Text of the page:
Objective To evaluate the prevalence of prior inflammatory events in patients consulting for a first inflammatory neurological event and improve early diagnosis of multiple sclerosis.
Methods During the initial visit, the neurologist gave patients a self-administered questionnaire containing 72 questions regarding previous symptoms lasting >24 h. During the follow-up visit, the neurologist validated the symptoms and collected information about the current attack.
Results The cohort included 178 patients (74% women, mean age (SD) 33.7 (10.1) years). The main reason for the initial visit was visual disturbance and sensory troubles in limbs. Mean (SD) global Expanded Disability Status Scale score was 1.4 (1.1), 46% of brains MRIs were positive according to Barkhof–Tintoré criteria, 41% had abnormal white blood cell count in cerebrospinal fluid and 71% had immunoglobin G oligoclonal bands. Prior symptoms suggestive of demyelination were reported by 79 patients (44%), validated by the neurologist for 70% (55 patients) and identified only by the neurologist in four patients. Sequelae were observed in 14 patients with validated prior symptoms (26%). The self-administered questionnaire showed an overall sensitivity of 93% and specificity of 80% for identifying patients with prior symptoms suggestive of demyelination.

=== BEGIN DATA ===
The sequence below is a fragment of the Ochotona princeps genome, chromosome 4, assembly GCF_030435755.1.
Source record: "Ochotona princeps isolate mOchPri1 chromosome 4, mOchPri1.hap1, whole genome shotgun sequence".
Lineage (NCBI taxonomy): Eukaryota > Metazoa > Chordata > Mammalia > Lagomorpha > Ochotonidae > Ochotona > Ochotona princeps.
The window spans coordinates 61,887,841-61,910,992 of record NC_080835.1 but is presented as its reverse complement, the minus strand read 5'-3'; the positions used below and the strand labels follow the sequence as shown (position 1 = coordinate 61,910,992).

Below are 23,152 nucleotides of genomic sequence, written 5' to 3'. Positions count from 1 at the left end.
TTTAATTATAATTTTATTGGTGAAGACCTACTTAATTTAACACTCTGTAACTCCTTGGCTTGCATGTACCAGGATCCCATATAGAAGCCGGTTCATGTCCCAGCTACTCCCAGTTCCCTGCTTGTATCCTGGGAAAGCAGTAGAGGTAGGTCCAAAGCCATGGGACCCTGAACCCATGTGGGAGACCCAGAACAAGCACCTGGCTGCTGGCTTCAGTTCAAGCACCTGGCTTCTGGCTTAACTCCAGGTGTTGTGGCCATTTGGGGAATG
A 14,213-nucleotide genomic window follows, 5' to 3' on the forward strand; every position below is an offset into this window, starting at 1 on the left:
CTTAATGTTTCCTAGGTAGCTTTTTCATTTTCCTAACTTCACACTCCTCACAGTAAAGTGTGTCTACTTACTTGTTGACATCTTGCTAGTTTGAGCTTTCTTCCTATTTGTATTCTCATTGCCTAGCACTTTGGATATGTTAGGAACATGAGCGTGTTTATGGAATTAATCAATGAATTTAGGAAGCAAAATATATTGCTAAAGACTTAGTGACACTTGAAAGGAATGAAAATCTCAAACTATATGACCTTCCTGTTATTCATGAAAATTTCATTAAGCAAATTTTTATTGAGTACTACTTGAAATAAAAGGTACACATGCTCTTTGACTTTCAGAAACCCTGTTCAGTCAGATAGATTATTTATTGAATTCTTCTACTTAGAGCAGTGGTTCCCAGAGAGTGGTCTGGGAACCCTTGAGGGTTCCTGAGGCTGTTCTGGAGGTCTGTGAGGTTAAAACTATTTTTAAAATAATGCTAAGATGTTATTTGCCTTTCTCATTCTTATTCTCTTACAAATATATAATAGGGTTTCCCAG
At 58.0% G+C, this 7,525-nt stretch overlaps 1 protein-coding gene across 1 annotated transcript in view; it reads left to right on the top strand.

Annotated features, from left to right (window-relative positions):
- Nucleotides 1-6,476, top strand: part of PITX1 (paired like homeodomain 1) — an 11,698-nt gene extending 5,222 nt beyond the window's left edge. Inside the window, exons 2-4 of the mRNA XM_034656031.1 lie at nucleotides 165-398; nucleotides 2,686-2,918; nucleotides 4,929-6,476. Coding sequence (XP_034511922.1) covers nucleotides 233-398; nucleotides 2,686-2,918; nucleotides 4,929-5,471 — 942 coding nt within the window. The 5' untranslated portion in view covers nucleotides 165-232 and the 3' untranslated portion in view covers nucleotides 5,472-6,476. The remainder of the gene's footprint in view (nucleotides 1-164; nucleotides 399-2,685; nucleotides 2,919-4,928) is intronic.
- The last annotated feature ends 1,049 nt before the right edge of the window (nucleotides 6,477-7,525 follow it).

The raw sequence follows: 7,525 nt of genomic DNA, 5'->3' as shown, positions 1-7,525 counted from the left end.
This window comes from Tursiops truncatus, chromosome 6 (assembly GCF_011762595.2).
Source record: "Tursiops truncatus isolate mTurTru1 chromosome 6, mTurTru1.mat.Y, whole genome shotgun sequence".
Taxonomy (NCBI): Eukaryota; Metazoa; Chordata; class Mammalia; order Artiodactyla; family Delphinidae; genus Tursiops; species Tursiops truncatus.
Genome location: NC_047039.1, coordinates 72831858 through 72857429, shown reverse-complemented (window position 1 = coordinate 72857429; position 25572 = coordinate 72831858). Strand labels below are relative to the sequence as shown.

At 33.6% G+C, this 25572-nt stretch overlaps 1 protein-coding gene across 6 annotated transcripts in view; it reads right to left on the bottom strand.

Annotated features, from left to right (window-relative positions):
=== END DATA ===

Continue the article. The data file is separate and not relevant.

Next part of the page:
Conclusion A patient-administered questionnaire subsequently validated by the neurologist demonstrated that 33% of patients consulting for a first demyelinating event had prior symptoms suggestive of central nervous system demyelination that had gone unnoticed, and almost 70% had either sequelae of prior demyelination or McDonald criteria for dissemination in space. Such a questionnaire could be a useful tool for earlier diagnosis of multiple sclerosis.
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↵* PEDIAS, Premier Evènement Démyélinisant Inflammatoire et Antécédents Suggestifs (First Inflammatory Demyelinating Event and Suggestive Antecedents).
Competing interests The authors report no conflicts of interest, except for SA.
Provenance and peer review Not commissioned; externally peer reviewed.
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